22. Pilkington K, Loef M, Polley M. Searching for real-world effectiveness of health care innovations: scoping study of social prescribing for diabetes. Journal of Medical Internet Resesearch. 2017; 19: e20. [cited 2020 Jun 15]. Available from: https://www.jmir.org/2017/2/e20/pdf. DOI: https://doi.org/10.2196/jmir.6431 

  23. Mossabir R, Morris R, Kennedy A, et al. A scoping review to understand the effectiveness of linking schemes from healthcare providers to community resources to improve the health and well-being of people with long-term conditions. Health and Social Care in the Community. 2015; 23: 467–84. [cited 2020 Jun 15]. Available from: https://onlinelibrary.wiley.com/doi/pdf/10.1111/hsc.12176. DOI: https://doi.org/10.1111/hsc.12176 

  24. Moffatt S, Wildman J, Pollard TM, et al. Evaluating the impact of a community-based social prescribing intervention on people with type 2 diabetes in North East England: mixed-methods study protocol. BMJ Open. 2018; 9: e026826. [cited 2020 Jun 15]. Available from: https://bmjopen.bmj.com/content/bmjopen/9/1/e026826.full.pdf. DOI: https://doi.org/10.1136/bmjopen-2018-026826 

  25. Kilgarriff-Foster A, O’Cathain A. Exploring the components and impact of social prescribing. Journal Public Mental Health. 2015; 14: 127–34. [cited 2020 Jun 15]. Available from: https://www.emerald.com/insight/content/doi/10.1108/JPMH-06-2014-0027/full/html. DOI: https://doi.org/10.1108/JPMH-06-2014-0027 

  26. Alderwick HAJ, Gottlieb LM, Fichtenberg CM, Adler NE. Social prescribing in the US and England: emerging interventions to address patients’ social needs. American Journal of Preventive Medicine. 2018; 54: 715–8. [cited 2020 Jun 15]. Available from: https://www.ajpmonline.org/article/S0749-3797(18)30071-0/fulltext. DOI: https://doi.org/10.1016/j.amepre.2018.01.039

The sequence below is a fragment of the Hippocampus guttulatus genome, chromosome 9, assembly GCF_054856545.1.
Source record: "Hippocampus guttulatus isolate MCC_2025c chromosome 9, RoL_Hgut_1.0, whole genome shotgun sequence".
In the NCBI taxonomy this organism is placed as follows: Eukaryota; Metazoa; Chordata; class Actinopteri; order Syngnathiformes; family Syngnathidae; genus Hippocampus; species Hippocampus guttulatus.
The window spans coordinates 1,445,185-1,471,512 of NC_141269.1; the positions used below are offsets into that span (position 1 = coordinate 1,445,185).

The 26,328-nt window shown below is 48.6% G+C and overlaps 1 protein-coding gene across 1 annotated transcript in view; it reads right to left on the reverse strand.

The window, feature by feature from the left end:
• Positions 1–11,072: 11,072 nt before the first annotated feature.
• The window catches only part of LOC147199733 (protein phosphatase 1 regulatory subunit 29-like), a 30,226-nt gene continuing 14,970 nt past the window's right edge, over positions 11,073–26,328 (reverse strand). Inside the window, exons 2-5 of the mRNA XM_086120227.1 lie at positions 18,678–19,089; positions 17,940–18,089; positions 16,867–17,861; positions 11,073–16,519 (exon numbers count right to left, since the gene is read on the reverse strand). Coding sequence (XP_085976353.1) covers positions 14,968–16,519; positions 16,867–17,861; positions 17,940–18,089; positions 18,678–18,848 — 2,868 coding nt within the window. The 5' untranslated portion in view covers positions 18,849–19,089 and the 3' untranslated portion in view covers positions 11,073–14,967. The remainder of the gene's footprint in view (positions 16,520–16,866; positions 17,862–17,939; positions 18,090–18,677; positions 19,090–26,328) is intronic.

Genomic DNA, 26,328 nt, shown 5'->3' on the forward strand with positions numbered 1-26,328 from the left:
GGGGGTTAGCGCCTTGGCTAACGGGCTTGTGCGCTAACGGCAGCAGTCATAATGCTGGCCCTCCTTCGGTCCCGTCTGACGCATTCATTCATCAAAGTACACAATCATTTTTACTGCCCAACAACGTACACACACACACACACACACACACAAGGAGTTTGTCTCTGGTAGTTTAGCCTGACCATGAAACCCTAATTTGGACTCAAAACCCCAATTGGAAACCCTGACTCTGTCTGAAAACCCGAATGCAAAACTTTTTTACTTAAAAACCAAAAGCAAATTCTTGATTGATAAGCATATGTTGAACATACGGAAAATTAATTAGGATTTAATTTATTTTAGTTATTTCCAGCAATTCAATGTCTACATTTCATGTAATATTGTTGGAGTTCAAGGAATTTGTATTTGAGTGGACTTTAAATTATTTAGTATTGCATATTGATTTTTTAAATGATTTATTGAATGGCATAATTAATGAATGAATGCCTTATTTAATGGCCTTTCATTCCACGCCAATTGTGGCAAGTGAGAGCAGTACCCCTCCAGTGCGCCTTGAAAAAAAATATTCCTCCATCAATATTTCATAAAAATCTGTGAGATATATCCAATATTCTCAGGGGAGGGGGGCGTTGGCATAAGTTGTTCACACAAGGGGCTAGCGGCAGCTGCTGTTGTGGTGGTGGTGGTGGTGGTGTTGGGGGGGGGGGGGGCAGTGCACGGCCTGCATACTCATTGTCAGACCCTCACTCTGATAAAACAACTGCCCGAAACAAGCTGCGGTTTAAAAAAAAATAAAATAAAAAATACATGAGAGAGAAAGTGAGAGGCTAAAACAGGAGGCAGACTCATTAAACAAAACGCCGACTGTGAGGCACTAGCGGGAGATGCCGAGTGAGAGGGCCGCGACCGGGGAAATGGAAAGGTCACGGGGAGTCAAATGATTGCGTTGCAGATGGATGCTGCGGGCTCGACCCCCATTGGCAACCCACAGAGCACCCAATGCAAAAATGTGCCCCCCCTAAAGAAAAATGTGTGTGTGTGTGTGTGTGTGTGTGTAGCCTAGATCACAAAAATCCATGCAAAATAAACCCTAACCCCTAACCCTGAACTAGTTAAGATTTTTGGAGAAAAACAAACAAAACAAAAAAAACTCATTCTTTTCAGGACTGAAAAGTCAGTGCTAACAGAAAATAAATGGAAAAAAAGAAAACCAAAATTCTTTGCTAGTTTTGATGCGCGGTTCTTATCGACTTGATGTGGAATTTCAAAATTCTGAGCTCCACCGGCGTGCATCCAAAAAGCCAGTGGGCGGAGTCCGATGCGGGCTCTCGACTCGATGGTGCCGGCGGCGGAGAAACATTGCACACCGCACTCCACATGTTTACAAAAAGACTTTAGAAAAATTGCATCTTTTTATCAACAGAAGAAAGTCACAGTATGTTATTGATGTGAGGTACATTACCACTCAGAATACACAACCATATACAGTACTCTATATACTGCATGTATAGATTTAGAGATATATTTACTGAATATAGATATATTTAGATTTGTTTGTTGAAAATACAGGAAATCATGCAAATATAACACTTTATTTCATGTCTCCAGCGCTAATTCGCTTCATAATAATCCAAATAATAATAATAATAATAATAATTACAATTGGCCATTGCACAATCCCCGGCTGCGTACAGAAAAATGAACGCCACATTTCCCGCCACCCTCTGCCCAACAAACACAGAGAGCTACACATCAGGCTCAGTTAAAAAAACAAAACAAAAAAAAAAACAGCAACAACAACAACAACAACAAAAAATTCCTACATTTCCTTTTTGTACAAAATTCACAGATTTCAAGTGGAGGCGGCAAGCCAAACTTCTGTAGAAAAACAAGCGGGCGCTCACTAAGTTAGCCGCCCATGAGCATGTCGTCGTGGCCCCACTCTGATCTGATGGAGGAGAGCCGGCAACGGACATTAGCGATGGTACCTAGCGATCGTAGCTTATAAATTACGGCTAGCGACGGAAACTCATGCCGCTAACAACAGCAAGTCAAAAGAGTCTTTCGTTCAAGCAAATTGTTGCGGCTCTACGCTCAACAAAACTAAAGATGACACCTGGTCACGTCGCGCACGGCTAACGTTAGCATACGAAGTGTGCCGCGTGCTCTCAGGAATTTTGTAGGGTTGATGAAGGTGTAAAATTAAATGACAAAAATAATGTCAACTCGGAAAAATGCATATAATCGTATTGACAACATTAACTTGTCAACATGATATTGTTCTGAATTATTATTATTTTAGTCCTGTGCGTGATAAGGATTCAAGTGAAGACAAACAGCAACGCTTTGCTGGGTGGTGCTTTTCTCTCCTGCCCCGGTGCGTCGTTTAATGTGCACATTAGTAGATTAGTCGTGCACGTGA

27. Polley M, Bertotti M, Kimberlee R, Pilkington K, Refsum C. A review of the evidence assessing impact of social prescribing on healthcare demand and cost implications. University Westminster [Internet]. 2017; (June): 8. [cited 2020 Jun 15]. Available from: https://knowhow.ncvo.org.uk/funding/commissioning/reviewofevidenceassessingimpactofsocialprescribing.pdf. 

  28. Woodall J, et al. Understanding the effectiveness and mechanisms of a social prescribing service: a mixed method analysis. BMC Health Services Research. 2018; 18: 604. [cited 2020 Jun 15]. Available from: https://bmchealthservres.biomedcentral.com/articles/10.1186/s12913-018-3437-7. DOI: https://doi.org/10.1186/s12913-018-3437-7 

  29. Twisk JWR. Applied longitudinal data analysis for epidemiology: a practical guide. Amsterdam: Cambridge University Press; 2013. [cited 2020 Jul 02]. Available from: https://www.cambridge.org/core/books/applied-longitudinal-data-analysis-for-epidemiology/2D3284A1794498DB74039E5E58C11114. DOI: https://doi.org/10.1017/CBO9781139342834 

  30. Malterud K, Siersma VD, Guassora AD. Sample Size in Qualitative Interview Studies: Guided by Information Power. Qualitative Health Research. 2015; 26(13): 1753–1760. [cited 2020 Jul 02]. Available from: https://journals.sagepub.com/doi/10.1177/1049732315617444. DOI: https://doi.org/10.1177/1049732315617444